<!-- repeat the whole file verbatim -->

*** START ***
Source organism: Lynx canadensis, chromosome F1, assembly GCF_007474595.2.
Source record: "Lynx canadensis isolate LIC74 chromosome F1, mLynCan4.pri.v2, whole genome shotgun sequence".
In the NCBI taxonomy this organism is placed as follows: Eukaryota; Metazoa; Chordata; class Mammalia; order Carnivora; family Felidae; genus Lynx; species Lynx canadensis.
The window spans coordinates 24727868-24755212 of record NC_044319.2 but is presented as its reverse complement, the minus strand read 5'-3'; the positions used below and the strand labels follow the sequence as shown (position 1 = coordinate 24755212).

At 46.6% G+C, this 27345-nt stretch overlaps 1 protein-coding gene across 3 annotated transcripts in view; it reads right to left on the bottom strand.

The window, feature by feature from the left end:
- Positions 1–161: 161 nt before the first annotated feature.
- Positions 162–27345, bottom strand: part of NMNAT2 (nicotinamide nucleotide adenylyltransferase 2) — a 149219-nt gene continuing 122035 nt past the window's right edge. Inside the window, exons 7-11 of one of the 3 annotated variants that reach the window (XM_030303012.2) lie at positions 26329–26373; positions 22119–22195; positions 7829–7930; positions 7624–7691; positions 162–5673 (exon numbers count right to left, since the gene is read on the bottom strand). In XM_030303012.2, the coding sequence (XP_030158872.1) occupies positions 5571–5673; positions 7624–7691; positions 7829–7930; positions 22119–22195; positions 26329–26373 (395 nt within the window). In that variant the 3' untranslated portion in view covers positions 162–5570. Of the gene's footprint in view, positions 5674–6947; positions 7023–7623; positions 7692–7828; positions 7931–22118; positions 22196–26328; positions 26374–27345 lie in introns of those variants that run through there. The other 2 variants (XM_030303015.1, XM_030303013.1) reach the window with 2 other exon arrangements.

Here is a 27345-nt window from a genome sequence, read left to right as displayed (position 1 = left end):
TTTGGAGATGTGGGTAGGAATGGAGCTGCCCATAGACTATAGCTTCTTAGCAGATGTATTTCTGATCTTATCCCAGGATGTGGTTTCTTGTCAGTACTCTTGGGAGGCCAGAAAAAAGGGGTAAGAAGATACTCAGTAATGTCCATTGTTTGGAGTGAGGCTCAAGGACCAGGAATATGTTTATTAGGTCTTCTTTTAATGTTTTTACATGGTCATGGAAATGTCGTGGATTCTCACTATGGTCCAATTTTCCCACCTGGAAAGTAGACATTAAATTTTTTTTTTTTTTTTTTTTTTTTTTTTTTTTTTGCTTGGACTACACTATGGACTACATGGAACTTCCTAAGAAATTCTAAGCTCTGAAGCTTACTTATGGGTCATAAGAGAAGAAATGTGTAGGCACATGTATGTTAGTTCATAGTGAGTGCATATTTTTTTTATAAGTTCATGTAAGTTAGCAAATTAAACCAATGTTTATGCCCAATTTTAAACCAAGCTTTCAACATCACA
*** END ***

Source organism: Lynx canadensis, chromosome F1, assembly GCF_007474595.2.
Source record: "Lynx canadensis isolate LIC74 chromosome F1, mLynCan4.pri.v2, whole genome shotgun sequence".
In the NCBI taxonomy this organism is placed as follows: Eukaryota; Metazoa; Chordata; class Mammalia; order Carnivora; family Felidae; genus Lynx; species Lynx canadensis.
The window spans coordinates 24727868-24755212 of record NC_044319.2 but is presented as its reverse complement, the minus strand read 5'-3'; the positions used below and the strand labels follow the sequence as shown (position 1 = coordinate 24755212).

At 46.6% G+C, this 27345-nt stretch overlaps 1 protein-coding gene across 3 annotated transcripts in view; it reads right to left on the bottom strand.

The window, feature by feature from the left end:
- Positions 1–161: 161 nt before the first annotated feature.
- Positions 162–27345, bottom strand: part of NMNAT2 (nicotinamide nucleotide adenylyltransferase 2) — a 149219-nt gene continuing 122035 nt past the window's right edge. Inside the window, exons 7-11 of one of the 3 annotated variants that reach the window (XM_030303012.2) lie at positions 26329–26373; positions 22119–22195; positions 7829–7930; positions 7624–7691; positions 162–5673 (exon numbers count right to left, since the gene is read on the bottom strand). In XM_030303012.2, the coding sequence (XP_030158872.1) occupies positions 5571–5673; positions 7624–7691; positions 7829–7930; positions 22119–22195; positions 26329–26373 (395 nt within the window). In that variant the 3' untranslated portion in view covers positions 162–5570. Of the gene's footprint in view, positions 5674–6947; positions 7023–7623; positions 7692–7828; positions 7931–22118; positions 22196–26328; positions 26374–27345 lie in introns of those variants that run through there. The other 2 variants (XM_030303015.1, XM_030303013.1) reach the window with 2 other exon arrangements.

Here is a 27345-nt window from a genome sequence, read left to right as displayed (position 1 = left end):
TTTGGAGATGTGGGTAGGAATGGAGCTGCCCATAGACTATAGCTTCTTAGCAGATGTATTTCTGATCTTATCCCAGGATGTGGTTTCTTGTCAGTACTCTTGGGAGGCCAGAAAAAAGGGGTAAGAAGATACTCAGTAATGTCCATTGTTTGGAGTGAGGCTCAAGGACCAGGAATATGTTTATTAGGTCTTCTTTTAATGTTTTTACATGGTCATGGAAATGTCGTGGATTCTCACTATGGTCCAATTTTCCCACCTGGAAAGTAGACATTAAATTTTTTTTTTTTTTTTTTTTTTTTTTTTTTTTTTGCTTGGACTACACTATGGACTACATGGAACTTCCTAAGAAATTCTAAGCTCTGAAGCTTACTTATGGGTCATAAGAGAAGAAATGTGTAGGCACATGTATGTTAGTTCATAGTGAGTGCATATTTTTTTTATAAGTTCATGTAAGTTAGCAAATTAAACCAATGTTTATGCCCAATTTTAAACCAAGCTTTCAACATCACA